All the faults of The Fountainhead have become horribly magnified, and most of its saving features have been lost. Atlas Shrugged doesn't contain any convincing characters. only cardboard cut-outs which move jerkily this way and that, while the ventriloquist-author has them spouting her doctrines. The good characters all agree exactly with the author's views on sex, business, music, philosophy, politics and architecture - the only exception is that sometimes one of the good characters hasn't quite grasped a significant point, and when the penny drops and he comes into full conformity with Rand's opinions, this is a highly dramatic development. The bad guys all agree with what the author says all her ideological opponents must believe (almost entirely different from what these opponents actually do believe, outside fiction). Both goodies and baddies continually expound their incredibly shallow Weltanschauungen in Rand's stilted jargon. None of them is authentic or has a personal voice. Unlike Toohey in The Fountainhead, none of the villains is intelligent or effective. (Stadler doesn't count; he is stated to be a genius, but this never affects his described behaviour.)

Just as in real life Rand surrounded herself with yes-persons, hanging on her words and reciting them anxiously back to her so in Atlas Shrugged she creates a world of zombies mouthing her patented terminology and going into the zombie equivalent of convulsions of delight whenever they hit upon another of her conceptual gems. Galt's Gulch is indeed Rand's Utopia: a society where everyone makes speeches all the time expounding Rand's opinions. the listeners all blissfully nodding their heads in agreement. The true plot of Atlas Shrugged is: how some good-looking individuals were saved by coming to agree in every particular with Rand, and how everyone else was eternally damned. The book has often been described as nightmarish; it has something of the unnerving quality of a delusional system made real which we find in some Philip K. Dick novels, notably Eye in the Sky. (But Dick could really write, and he was doing it on purpose.)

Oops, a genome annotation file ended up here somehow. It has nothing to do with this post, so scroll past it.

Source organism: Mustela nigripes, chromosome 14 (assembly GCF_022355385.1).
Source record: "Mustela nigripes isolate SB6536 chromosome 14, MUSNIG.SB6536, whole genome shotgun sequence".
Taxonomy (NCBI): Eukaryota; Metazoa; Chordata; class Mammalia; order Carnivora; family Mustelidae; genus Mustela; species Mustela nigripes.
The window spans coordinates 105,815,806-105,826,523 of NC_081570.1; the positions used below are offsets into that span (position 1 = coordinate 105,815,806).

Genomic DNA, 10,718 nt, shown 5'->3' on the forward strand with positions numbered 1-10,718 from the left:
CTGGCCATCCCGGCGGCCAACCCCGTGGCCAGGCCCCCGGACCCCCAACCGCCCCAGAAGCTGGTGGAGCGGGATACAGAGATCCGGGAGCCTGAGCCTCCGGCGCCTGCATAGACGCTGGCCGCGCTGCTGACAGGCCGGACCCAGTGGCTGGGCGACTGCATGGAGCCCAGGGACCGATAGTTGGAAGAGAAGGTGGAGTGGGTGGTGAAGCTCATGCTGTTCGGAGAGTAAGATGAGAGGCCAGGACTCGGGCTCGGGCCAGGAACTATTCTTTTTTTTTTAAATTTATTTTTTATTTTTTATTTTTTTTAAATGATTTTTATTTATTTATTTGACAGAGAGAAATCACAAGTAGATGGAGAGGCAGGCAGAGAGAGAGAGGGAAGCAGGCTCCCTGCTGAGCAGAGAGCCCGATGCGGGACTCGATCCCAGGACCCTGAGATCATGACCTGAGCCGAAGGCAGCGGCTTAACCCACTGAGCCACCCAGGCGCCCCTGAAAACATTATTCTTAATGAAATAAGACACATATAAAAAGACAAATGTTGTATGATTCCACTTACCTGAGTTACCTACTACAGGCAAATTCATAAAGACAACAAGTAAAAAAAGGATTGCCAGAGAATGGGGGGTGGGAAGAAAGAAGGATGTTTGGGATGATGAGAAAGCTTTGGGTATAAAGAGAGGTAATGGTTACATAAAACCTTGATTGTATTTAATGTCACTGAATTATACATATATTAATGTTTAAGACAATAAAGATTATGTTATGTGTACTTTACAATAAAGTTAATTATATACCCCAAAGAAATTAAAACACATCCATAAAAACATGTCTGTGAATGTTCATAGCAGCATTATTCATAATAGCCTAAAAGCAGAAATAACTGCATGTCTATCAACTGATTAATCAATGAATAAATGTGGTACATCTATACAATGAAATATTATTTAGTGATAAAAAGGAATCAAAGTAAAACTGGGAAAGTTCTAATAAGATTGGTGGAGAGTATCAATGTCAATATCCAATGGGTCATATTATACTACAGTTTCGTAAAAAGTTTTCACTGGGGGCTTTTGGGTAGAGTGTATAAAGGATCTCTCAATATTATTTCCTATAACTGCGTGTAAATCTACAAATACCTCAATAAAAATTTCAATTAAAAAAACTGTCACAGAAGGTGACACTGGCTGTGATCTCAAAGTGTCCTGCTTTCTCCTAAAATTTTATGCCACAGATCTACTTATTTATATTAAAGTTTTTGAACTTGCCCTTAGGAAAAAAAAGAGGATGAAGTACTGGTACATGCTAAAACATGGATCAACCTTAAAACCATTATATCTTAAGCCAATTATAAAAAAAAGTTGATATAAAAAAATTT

Of all modern tendencies in fiction, Rand's novels are closest in spirit to the socialist realist works favoured by the Stalinist regime. Stalin said: "Artists are engineers of the soul." Rand said: "Art is the technology of the soul."

One of the climactic points of Atlas Shrugged is Galt's long speech. which explains Rand's theories, in Rand's language, over all radio and TV channels simultaneously, and helps to bring about the downfall of "the looters". Actually, airing this tedious drivel over all stations would speedily lead to a revolutionary overthrow of the government which permitted such lax regulation of the airwaves, followed by the guillotining of Galt. With cretins like Rand's villains running the US, I reckon I could take over within a week. given a handful of marines and a few rock 'n' roll tapes, except that plenty of others would get in ahead of me. Galt's speech is 58 pages long, and I suppose 90 percent of readers skip most of it, as I did on my first reading. Branden claims that it took Rand "two full years" to write (266). It feels like two full years reading it.